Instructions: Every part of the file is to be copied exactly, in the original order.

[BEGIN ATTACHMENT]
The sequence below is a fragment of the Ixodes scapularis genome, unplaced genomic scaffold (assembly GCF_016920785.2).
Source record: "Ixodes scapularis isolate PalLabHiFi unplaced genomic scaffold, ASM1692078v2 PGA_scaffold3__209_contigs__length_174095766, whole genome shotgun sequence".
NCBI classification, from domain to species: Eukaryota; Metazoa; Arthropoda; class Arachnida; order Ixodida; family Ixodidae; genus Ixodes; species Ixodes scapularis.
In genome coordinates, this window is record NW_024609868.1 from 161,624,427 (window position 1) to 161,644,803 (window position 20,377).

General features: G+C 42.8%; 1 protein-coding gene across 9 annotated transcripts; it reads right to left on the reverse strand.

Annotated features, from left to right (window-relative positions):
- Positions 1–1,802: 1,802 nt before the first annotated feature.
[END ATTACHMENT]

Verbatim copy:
The sequence below is a fragment of the Ixodes scapularis genome, unplaced genomic scaffold (assembly GCF_016920785.2).
Source record: "Ixodes scapularis isolate PalLabHiFi unplaced genomic scaffold, ASM1692078v2 PGA_scaffold3__209_contigs__length_174095766, whole genome shotgun sequence".
NCBI classification, from domain to species: Eukaryota; Metazoa; Arthropoda; class Arachnida; order Ixodida; family Ixodidae; genus Ixodes; species Ixodes scapularis.
In genome coordinates, this window is record NW_024609868.1 from 161,624,427 (window position 1) to 161,644,803 (window position 20,377).

General features: G+C 42.8%; 1 protein-coding gene across 9 annotated transcripts; it reads right to left on the reverse strand.

Annotated features, from left to right (window-relative positions):
- Positions 1–1,802: 1,802 nt before the first annotated feature.